Nameless(Broken City, #1)By: Jessica Sorensen
I inch back farther as the door opens wider. I want to stay strong, look them in the eyes, not be a coward, but the fear is too much. I cover my arms over my head, rocking back and forth. I can’t do this. I can’t do this. I can’t do this again.
The humming of the door quiets, and I trap my breath in my chest, picturing the sunlight, the whisper of the wind, the tart taste of strawberries … anything but here.
“She’s supposed to be as good as quercu?” Skepticism floods the visitor’s tone. “She seems … I don’t know … kind of weak.”
My hands curl into fists. I’m only weak because I’m here. There was a time when I wasn’t frail and beaten down. I can feel it inside me, a strength just out of my grasp.
“She’s stronger than she looks,” the warden says with a hint of annoyance.
Someone stomps into my cell, and I dare a peek but then instantly shrink back.
The warden is standing only inches away from me, and the tip of his boot connects with my ribs. “Stop cowering. You have a visitor.”
I wince, my hands balling into fists. If only I were free… If only these cuffs weren’t around me, maybe I could fight back.
He kicks me again when I don’t obey him. “Don’t make me put a shock collar on you.”
I choke, recalling the last time a shock collar was put on me. The heat scalded my skin and nearly melted my insides. Healing took forever and left me drained for way too long.
No. I can’t go through that again.
It takes every ounce of my strength to submit to the warden’s demands and sit up straight. It takes even more inner strength not to look away from him.
He’s wearing a standard uniform: clunky, steel boots; black pants; and a matching shirt with the underground logo on the hem. His hair is the same color as the moonstone walls, and his skin is so pale it’s nearly translucent. His features are human-like, but his liquid silver eyes lack any human emotion.
“He paid for over five hours,” he tells me, pointing at the visitor lingering near the door. “You better make sure he leaves a satisfied, fully recharged customer, especially after that little stunt you pulled the other day. I don’t know why you think you can get past the iron circle, but the more you try, the higher I’ll up the voltage.”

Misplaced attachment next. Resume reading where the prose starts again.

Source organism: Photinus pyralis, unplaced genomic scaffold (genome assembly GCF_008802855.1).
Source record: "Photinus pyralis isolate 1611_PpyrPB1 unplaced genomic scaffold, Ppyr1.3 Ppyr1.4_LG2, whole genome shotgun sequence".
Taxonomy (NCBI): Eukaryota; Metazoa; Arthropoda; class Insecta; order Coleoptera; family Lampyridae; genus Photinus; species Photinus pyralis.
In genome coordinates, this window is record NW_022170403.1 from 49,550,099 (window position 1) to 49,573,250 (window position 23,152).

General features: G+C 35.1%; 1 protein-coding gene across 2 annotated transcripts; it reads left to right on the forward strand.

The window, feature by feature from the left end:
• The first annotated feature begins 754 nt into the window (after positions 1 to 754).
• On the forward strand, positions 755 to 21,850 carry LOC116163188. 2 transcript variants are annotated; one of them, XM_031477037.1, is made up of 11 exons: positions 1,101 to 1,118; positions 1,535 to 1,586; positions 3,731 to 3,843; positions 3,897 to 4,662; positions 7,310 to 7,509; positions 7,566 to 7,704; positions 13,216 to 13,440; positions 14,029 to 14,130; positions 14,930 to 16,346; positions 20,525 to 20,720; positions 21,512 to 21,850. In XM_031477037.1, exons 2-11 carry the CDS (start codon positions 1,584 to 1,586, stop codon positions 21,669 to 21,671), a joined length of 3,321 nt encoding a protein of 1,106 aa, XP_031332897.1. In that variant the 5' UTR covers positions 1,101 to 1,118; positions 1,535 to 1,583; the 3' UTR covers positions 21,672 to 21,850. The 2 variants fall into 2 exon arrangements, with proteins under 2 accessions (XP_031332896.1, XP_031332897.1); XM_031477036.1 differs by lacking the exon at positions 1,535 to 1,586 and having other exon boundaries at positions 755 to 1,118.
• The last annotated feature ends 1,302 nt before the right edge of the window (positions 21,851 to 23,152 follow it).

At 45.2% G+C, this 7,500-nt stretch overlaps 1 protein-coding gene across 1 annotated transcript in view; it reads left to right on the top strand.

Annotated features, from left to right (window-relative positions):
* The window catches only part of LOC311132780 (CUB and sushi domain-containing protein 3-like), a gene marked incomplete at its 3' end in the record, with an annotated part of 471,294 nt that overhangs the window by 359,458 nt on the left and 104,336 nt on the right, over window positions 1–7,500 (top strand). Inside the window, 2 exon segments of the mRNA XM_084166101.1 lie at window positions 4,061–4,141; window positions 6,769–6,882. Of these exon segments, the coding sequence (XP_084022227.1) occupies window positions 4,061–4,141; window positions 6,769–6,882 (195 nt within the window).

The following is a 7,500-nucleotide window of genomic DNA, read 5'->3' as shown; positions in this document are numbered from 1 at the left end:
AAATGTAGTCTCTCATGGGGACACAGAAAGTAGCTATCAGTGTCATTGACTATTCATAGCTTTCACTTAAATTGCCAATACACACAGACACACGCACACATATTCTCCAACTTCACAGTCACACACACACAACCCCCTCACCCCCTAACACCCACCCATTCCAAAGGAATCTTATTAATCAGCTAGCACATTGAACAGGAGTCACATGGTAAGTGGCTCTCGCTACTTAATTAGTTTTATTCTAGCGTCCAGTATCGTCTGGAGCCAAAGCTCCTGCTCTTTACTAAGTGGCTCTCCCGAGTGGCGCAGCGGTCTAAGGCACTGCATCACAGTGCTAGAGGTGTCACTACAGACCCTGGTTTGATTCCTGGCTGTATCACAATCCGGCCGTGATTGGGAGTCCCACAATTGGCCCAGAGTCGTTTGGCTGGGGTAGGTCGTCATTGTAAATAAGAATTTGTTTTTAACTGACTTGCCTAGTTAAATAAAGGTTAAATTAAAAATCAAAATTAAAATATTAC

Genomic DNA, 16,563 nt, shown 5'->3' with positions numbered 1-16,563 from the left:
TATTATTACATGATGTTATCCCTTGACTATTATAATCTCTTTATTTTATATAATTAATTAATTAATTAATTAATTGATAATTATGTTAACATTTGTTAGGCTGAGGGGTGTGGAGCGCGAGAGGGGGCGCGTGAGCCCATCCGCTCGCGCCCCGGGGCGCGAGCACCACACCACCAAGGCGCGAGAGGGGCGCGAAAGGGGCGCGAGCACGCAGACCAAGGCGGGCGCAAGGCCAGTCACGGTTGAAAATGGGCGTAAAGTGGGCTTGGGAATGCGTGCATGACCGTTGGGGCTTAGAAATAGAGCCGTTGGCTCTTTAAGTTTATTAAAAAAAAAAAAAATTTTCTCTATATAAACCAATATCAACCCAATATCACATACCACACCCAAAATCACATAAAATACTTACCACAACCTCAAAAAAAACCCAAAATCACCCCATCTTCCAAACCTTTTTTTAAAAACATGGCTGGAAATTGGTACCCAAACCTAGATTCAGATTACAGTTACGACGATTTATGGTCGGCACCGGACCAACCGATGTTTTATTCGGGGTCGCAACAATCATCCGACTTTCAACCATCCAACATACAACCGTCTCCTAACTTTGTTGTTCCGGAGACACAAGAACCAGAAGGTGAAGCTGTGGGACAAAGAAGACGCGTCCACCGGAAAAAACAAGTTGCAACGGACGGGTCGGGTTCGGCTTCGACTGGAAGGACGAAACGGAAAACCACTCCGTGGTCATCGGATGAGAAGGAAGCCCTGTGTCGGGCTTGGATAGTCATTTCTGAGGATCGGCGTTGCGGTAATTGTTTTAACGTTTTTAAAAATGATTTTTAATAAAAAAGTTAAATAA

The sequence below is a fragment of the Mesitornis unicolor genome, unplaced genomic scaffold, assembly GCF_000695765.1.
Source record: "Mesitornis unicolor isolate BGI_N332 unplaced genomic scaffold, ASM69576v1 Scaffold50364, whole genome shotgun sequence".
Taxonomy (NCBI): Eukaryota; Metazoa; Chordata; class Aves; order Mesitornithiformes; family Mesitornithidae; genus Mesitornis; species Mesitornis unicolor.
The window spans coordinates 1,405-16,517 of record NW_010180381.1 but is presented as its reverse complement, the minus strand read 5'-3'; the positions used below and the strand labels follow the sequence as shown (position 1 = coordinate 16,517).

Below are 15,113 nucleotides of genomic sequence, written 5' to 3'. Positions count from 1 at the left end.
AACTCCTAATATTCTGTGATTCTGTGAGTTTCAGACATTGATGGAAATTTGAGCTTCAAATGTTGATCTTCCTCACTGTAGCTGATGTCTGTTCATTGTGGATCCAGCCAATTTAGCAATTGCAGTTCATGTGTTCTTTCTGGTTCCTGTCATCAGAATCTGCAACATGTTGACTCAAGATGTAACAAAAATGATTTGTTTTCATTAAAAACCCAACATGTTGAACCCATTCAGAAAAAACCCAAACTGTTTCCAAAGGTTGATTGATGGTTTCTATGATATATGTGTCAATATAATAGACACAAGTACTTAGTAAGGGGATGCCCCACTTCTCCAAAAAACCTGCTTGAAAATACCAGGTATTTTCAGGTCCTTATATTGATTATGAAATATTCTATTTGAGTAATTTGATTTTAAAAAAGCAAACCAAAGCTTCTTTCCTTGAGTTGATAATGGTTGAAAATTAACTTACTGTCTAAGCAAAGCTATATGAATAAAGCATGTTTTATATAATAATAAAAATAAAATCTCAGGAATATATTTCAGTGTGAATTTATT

I fight back the urge to spring to my feet and strangle him with my bare hands. I attempted that a few times in the past and quickly learned the wardens are a lot stronger than me.
His lips curl into a grin and he marches back to the door. “The timer starts as soon as the door shuts,” he says to the visitor. “And don’t go easy on her. She can handle anything.”
“I won’t,” he says, his thrilled tone making my stomach knot.
I lower my gaze to the floor as the door clicks shut, expecting him to come at me right away, but several minutes pass in silence.
He must be drawing it out, toying with me.
Finally, after what feels like forever, I hear him walking toward me. I struggle to get air into my lungs, and my body shakes so badly my muscles are locking up. I can’t go through this again. My mind can’t endure pain. Neither can my body.
“Just hang on for a few minutes longer,” he whispers, his voice astonishingly warm. “Then this will all be over.”
I dig my fingernails into my palms until the flesh splits open. Over? It’ll never be over.
He starts humming as he wanders around. I hear metal scratching metal and wonder what he’s doing, but I don’t have the courage to look up.
“Why did they make this cell’s walls out of moonstone?” he murmurs. “Usually, they’re brick or concrete.”
Who is he talking to? Is someone else in here?
Usually, I don’t have multiple visitors at a time, but when I do … I shiver at the thought.
Please don’t let this be happening.
“Did you get it shut down yet?” the guy utters under his breath.
“I’m working on it,” a deeper voice echoes through the cell, sharp and static-charged, as if flowing through a speaker. “Just give me a few seconds.”
“You’re taking too long,” the guy inside my cell says. “If you don’t get it shut down now, we’re not going to have enough time.”
“Don’t fucking tell me things I already know,” the deep voice growls. “I’m working as fast as I can.”
There’s some clicking, static, and then a low buzz radiates through the air. I fight the urge to cover my ears, even though the noise drills against my eardrums. When I hear the door glide open, I begin to tremble.
“All right, it’s done.” The deep voice is louder and clearer, and I realize he’s inside my cell now. “We have about ten minutes before the systems come back up.” He pauses. “Shit, she looks bad.”
“I know,” the other agrees. “I heard the warden mention that she tried to get out of the iron circle. I think they might be punishing her by revoking food and water.”
They both grow silent, except the sound of their heavy breathing. I hate that I can hear them, hate that they’re in my cell. I hate that they’re dragging out whatever they’re going to do to me.